David Byrne Sonic Architect

A second reason to visit New York this summer (the first reason).

“So, what do you want to know?” asks David Byrne, beaming beneath a straw fedora, as erudite and affable as ever, even with a couple busted ribs. “What’s not apparent?” He’s gesturing to an ornate antique organ, the only adornment to this cavernous 9,000-square-foot hall in the Battery Maritime Building in Lower Manhattan. A bewildering farm of tubes and wires runs out from the back and snakes along to the walls, the towering columns, and the pipes looming overhead, as if the instrument itself were on life support. Not much, at first blush, is apparent.

David would like it if you came and had a go at the organ. Or, more accurately, the venue itself. Playing the Building, his partnership with arts gurus Creative Time, is basically an interactive experimental-music station, a chance for you (and/or your kids) to pretend you’re a member of Einstüerzende Neubauten for a couple minutes. Each key on the organ connects to a tube, which connects to some facet of the building, which dutiful whirls or clanks or whistles or saws at your command. The tones are generally arranged low to high on the keyboard, though you can’t exactly play “Stormy Weather” on it; it’d be more satisfying, perhaps, to rattle off a few full-keyboard slides, Bugs Bunny/Jerry Lee Lewis–style, though so far, everyone seems too polite (or too fearful of busting the thing) to do this. Probably just as well. Your choice, though. Spray-painted in yellow onto the cement floor at the foot of the organ is a simple request: “Please play.”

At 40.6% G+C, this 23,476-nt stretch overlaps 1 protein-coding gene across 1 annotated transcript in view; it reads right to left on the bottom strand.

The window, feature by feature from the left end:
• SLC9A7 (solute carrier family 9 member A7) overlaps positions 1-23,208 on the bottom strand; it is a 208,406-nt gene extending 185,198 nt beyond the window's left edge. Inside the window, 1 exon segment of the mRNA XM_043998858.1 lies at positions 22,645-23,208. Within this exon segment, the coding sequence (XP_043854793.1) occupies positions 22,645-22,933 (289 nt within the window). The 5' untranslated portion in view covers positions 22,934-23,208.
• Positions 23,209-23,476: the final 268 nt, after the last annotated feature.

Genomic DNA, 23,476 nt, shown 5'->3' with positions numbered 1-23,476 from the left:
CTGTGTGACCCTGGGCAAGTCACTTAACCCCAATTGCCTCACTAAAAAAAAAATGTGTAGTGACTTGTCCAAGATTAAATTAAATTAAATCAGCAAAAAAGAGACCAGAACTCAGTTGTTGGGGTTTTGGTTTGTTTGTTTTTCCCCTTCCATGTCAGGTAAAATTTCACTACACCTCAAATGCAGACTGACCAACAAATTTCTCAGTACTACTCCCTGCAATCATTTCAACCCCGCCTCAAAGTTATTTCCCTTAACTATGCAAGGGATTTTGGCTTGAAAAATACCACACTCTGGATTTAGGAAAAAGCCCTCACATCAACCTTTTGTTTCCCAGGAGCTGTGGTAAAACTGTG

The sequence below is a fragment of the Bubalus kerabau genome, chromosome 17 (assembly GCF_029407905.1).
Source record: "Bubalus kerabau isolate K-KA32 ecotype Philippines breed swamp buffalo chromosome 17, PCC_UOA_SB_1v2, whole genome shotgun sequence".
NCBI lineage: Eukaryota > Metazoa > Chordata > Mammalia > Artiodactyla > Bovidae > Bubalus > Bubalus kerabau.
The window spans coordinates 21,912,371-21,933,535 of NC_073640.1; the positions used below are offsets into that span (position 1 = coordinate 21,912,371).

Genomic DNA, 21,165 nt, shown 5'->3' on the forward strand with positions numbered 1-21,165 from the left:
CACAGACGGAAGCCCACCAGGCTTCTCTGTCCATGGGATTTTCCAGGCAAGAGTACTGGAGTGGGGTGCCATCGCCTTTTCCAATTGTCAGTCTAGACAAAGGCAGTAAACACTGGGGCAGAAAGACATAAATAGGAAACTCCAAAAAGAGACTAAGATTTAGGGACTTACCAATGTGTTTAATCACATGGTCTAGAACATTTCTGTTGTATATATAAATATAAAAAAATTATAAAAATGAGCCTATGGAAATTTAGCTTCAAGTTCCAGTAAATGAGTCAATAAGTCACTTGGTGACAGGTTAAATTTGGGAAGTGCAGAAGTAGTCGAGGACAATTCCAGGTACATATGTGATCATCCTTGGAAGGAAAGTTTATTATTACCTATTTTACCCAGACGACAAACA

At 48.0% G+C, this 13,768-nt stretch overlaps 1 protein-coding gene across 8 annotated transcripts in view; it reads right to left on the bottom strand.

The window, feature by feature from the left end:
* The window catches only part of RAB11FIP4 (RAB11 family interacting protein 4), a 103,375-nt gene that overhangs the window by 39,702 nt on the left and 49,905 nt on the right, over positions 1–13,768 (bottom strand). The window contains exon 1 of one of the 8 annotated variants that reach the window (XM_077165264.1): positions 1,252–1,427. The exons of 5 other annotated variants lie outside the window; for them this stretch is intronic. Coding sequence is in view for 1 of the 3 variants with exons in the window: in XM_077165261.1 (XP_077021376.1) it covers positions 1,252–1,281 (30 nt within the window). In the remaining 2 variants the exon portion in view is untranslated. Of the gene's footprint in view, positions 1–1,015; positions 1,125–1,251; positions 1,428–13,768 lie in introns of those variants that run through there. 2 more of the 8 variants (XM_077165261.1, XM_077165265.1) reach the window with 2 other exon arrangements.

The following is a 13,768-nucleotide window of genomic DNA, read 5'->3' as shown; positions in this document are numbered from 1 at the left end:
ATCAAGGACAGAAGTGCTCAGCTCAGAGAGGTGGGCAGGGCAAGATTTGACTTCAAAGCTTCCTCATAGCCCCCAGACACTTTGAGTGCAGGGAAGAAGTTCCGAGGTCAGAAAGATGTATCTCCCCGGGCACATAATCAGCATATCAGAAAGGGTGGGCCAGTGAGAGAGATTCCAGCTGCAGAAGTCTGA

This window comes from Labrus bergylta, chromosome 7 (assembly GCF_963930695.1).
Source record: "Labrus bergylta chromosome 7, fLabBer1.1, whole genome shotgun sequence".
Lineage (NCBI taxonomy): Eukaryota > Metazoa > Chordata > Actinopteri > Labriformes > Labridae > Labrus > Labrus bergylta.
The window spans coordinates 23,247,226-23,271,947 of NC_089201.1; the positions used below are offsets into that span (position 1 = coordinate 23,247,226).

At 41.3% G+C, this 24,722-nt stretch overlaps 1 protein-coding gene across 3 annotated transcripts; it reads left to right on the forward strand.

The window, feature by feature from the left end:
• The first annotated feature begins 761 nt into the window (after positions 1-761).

[From village voice > music > Down in Front: David Byrne: Sonic Architect by Rob Harvilla ]

The exhibit will be open till mid-August – he ought to take it on tour to a few other urban environments around the world (including Chicago, of course).

David Byrne blogs about the installation:

Playing the Building — my installation in the Battery Marine Building — opened to the public today. Creative Time had music, hot dogs, beer and ice cream downstairs. (No food or drink from the party was allowed in the actual installation space.) My iPod provided the music and I saw at least one couple dancing! The line to play the organ traversed all the way to the Staten Island Ferry Terminal. The fire department only allows 150 people in the space at one time since the exits are not all well lit — hence the long wait times. But there were other long lines were just for ice cream or beer.

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